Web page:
Japanese knotweed is a plant that can tear through buildings, paving and roads. It is notoriously difficult to clear and if you allow knotweed to spread and grow on to another person’s property you could be prosecuted.
Brought to Britain because of the beauty of its red stems and deep green leaves it is now causing damage across the country costing an estimated £150 million a year to treat.
Japanese knotweed can grow 20cm a day and can cause damage to your house’s foundations, drainage systems and walls as it grows rapidly seeking out moisture.
How to spot Japanese knotweed
If you are unsure if you have Japanese knotweed on your property Defra advises that you look for:
- fleshy red tinged shoots when it first breaks through the ground;
- large, heart or spade-shaped green leaves;
- leaves arranged in a zig-zag pattern along the stem;
- a hollow stem, like bamboo;
- dense clumps that can be several metres deep;
- clusters of cream flowers towards the end of July that attract bees;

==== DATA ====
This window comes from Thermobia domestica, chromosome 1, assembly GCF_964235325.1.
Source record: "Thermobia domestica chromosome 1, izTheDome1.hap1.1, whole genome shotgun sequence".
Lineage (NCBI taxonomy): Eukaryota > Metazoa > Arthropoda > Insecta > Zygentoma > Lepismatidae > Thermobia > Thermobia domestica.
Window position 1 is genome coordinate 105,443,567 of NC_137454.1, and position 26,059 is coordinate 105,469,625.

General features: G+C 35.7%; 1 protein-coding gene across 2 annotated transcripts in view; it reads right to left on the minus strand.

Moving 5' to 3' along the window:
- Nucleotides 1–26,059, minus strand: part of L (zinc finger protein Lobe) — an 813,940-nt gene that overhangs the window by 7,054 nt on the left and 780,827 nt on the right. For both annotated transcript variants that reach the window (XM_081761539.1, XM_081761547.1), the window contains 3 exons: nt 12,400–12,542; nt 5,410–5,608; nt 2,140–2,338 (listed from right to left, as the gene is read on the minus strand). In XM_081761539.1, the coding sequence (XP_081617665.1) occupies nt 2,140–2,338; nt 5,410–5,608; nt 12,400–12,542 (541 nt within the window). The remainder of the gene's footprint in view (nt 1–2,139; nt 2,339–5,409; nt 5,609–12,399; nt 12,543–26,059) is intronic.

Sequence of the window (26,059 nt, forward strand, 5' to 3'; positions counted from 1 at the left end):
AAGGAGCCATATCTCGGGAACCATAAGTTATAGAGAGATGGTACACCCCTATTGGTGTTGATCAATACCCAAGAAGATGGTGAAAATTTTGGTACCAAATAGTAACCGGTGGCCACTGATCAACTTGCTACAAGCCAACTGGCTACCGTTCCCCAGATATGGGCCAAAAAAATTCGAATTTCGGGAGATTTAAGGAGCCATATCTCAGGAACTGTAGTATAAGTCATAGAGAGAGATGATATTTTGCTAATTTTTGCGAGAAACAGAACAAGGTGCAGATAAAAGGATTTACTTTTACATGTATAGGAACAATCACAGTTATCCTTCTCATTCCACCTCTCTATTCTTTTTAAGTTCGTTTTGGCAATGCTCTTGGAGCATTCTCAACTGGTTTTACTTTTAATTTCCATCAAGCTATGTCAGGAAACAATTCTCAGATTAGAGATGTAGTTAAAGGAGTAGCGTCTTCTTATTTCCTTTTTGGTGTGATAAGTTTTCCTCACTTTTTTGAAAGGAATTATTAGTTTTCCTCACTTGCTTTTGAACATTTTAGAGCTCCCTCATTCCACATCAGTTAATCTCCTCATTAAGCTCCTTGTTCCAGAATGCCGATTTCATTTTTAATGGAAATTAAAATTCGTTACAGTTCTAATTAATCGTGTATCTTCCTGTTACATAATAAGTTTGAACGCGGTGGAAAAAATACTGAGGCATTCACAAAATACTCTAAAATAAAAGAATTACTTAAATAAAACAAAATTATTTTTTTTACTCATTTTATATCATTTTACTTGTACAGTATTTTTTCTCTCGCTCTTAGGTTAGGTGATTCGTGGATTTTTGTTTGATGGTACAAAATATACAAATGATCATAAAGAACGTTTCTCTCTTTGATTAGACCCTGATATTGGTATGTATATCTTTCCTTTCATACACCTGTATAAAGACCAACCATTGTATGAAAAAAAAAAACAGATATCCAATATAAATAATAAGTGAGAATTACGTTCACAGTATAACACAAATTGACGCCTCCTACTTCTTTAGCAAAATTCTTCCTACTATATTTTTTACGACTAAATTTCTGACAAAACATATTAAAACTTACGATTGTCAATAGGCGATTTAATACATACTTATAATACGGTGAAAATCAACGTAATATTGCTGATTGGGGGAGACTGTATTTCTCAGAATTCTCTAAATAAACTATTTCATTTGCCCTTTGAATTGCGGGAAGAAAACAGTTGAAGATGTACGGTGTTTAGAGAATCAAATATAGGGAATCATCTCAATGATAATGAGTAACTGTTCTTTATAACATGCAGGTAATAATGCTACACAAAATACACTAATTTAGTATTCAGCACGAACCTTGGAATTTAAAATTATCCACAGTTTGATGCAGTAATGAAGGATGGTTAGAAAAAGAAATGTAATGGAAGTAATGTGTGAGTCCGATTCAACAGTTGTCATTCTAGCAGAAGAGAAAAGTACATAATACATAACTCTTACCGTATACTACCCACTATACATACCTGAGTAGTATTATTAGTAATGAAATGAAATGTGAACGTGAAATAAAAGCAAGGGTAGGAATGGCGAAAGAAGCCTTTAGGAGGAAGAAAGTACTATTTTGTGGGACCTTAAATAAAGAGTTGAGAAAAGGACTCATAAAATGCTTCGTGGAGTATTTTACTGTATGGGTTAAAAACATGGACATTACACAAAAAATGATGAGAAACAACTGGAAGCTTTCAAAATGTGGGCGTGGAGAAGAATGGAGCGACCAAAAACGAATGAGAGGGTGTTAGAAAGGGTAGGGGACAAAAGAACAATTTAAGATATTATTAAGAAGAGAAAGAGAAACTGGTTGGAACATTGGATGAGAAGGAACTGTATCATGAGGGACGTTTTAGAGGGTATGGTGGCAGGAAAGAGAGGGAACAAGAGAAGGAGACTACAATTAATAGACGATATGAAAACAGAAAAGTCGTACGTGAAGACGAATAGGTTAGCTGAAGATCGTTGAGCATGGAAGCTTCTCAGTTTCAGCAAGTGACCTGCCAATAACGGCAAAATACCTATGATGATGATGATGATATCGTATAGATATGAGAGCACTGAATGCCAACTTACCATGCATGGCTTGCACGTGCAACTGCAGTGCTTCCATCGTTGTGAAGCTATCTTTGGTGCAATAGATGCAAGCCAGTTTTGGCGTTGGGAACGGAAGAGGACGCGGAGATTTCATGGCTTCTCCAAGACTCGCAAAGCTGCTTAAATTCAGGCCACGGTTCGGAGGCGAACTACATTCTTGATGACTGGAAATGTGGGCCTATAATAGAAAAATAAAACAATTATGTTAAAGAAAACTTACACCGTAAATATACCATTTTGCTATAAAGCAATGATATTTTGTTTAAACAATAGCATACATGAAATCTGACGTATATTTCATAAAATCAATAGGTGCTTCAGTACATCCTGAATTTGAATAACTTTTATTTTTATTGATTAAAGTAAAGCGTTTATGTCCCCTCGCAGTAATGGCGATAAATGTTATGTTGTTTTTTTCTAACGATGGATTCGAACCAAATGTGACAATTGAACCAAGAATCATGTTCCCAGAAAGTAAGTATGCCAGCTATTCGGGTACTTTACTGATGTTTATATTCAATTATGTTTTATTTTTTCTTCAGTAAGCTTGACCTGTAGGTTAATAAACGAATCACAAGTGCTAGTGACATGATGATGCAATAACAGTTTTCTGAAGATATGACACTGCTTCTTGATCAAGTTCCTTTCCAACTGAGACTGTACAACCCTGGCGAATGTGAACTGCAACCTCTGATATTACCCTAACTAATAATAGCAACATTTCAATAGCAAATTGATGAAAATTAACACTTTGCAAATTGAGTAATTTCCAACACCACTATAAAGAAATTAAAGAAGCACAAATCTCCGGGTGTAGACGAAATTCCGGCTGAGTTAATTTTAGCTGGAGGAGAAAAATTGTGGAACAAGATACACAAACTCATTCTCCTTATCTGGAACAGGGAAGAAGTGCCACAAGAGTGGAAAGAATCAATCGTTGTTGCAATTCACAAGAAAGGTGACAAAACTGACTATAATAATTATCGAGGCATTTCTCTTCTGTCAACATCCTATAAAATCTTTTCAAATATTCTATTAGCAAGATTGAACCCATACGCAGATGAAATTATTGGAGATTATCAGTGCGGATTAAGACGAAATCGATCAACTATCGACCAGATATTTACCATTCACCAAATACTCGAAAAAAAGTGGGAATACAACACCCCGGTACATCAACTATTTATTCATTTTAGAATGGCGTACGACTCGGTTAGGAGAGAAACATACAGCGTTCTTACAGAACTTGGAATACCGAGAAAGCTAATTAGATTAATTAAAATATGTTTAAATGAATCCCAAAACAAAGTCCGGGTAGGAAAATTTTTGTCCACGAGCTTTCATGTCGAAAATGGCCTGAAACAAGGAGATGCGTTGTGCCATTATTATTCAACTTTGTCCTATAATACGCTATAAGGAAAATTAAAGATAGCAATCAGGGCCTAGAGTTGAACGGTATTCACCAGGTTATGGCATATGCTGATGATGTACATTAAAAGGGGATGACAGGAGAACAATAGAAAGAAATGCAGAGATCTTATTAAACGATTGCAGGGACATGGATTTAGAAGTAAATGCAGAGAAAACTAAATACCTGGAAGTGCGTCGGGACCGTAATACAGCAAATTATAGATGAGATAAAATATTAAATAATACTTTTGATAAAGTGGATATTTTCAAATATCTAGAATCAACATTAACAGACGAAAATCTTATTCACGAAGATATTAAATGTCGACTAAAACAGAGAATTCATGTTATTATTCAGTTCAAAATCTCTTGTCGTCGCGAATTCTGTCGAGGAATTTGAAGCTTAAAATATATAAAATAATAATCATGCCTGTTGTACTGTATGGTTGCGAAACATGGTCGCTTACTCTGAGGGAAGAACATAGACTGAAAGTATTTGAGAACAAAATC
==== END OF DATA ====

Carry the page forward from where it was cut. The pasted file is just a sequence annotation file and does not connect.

- it dies back in the autumn, leaving brown stems.
As its name suggests it is native to the Japanese volcanic landscape. The climate and regular deposits of ash would keep knotweed plants small, while the plant survived thanks to energy stored in its deep root system. In Britain, without these impediments, it grows unabated.
How to remove Japanese knotweed
We recently found Japanese knotweed in a garden backing onto a railway line in south-west London (see picture).
To remove it you have several options:
- Dig it out: Digging out Japanese knotweed is a possibility but you leave any trace of its deep root system at your peril – it takes just 0.8g of root for a new plant to grow again.
- Feed it to bugs: Experts have introduced a Japanese bug, aphalara itadori, to the UK that feasts almost exclusively on knotweed.
- Kill it with chemicals: You can turn to chemicals, especially treatments containing glyphosate, but be warned, it can take up to five years’ treatment to finally be rid of the plant.
Any treatment could cost thousands of pounds and we would recommend you seek advice before proceeding.